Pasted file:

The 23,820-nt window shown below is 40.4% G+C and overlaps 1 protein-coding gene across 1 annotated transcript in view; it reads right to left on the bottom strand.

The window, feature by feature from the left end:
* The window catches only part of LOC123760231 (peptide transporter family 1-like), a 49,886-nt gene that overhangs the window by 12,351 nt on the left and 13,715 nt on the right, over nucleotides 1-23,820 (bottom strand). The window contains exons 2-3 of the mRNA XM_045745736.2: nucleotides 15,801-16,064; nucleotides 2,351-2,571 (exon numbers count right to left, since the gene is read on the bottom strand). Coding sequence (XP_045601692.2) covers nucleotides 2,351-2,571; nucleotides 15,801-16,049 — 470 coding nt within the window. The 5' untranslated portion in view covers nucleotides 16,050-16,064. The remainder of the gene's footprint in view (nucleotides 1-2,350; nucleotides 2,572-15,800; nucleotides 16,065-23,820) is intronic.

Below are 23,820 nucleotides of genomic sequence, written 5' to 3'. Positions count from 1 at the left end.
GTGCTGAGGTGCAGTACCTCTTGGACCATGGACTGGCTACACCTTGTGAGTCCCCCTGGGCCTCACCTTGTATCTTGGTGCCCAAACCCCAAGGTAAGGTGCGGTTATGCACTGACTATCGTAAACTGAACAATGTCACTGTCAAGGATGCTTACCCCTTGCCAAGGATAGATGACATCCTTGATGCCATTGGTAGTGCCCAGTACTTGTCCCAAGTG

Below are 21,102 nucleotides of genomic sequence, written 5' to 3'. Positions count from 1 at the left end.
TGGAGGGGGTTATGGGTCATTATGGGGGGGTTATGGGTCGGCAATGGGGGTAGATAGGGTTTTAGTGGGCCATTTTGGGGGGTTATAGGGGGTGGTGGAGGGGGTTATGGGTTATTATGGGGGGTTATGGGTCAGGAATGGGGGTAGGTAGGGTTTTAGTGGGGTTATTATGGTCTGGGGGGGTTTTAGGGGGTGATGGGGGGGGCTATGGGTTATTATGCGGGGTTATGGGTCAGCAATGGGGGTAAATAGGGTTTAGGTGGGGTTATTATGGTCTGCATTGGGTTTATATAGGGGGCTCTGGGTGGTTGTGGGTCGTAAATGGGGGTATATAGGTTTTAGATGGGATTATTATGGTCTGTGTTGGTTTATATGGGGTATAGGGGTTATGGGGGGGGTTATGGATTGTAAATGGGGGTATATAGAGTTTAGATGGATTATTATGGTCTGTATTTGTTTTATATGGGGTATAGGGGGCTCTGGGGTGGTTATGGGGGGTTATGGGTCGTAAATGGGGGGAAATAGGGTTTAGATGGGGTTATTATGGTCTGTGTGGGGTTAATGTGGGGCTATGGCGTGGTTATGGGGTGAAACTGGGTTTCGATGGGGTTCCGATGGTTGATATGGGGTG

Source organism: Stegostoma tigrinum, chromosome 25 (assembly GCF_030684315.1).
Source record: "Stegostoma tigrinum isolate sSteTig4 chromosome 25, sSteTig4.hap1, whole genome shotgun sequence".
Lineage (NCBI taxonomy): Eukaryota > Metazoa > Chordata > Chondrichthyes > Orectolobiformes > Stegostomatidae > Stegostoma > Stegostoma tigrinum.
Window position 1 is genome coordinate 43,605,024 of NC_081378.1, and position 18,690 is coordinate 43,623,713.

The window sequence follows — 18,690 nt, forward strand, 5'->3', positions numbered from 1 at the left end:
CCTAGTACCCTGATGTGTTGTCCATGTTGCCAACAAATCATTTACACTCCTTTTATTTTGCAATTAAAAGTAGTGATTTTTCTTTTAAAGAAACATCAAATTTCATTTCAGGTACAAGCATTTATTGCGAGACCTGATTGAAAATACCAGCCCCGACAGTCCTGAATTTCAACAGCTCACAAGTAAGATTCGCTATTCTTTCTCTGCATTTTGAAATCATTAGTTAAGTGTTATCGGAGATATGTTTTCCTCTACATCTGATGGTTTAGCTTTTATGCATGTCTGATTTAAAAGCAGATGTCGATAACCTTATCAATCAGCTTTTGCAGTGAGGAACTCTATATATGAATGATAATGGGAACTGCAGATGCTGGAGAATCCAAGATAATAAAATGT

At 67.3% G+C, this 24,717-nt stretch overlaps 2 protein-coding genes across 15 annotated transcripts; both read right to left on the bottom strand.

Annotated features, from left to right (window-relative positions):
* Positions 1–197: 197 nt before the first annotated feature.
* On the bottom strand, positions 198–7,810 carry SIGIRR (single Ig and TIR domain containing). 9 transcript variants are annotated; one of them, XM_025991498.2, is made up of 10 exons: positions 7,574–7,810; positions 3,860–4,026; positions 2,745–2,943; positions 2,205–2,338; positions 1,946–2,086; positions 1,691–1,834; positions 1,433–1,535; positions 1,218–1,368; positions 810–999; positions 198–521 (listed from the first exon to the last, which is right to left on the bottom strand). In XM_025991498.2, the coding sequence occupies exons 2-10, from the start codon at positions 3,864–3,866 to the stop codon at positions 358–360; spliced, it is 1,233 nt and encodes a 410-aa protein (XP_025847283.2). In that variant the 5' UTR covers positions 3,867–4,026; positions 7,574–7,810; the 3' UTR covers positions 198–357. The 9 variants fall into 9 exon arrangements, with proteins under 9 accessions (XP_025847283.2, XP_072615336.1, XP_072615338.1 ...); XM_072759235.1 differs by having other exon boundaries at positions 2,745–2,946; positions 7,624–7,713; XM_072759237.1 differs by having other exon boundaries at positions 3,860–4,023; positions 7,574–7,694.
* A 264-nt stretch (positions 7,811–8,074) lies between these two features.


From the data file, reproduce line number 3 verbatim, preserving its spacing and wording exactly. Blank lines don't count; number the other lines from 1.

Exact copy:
* The window catches only part of LOC123760231 (peptide transporter family 1-like), a 49,886-nt gene that overhangs the window by 12,351 nt on the left and 13,715 nt on the right, over nucleotides 1-23,820 (bottom strand). The window contains exons 2-3 of the mRNA XM_045745736.2: nucleotides 15,801-16,064; nucleotides 2,351-2,571 (exon numbers count right to left, since the gene is read on the bottom strand). Coding sequence (XP_045601692.2) covers nucleotides 2,351-2,571; nucleotides 15,801-16,049 — 470 coding nt within the window. The 5' untranslated portion in view covers nucleotides 16,050-16,064. The remainder of the gene's footprint in view (nucleotides 1-2,350; nucleotides 2,572-15,800; nucleotides 16,065-23,820) is intronic.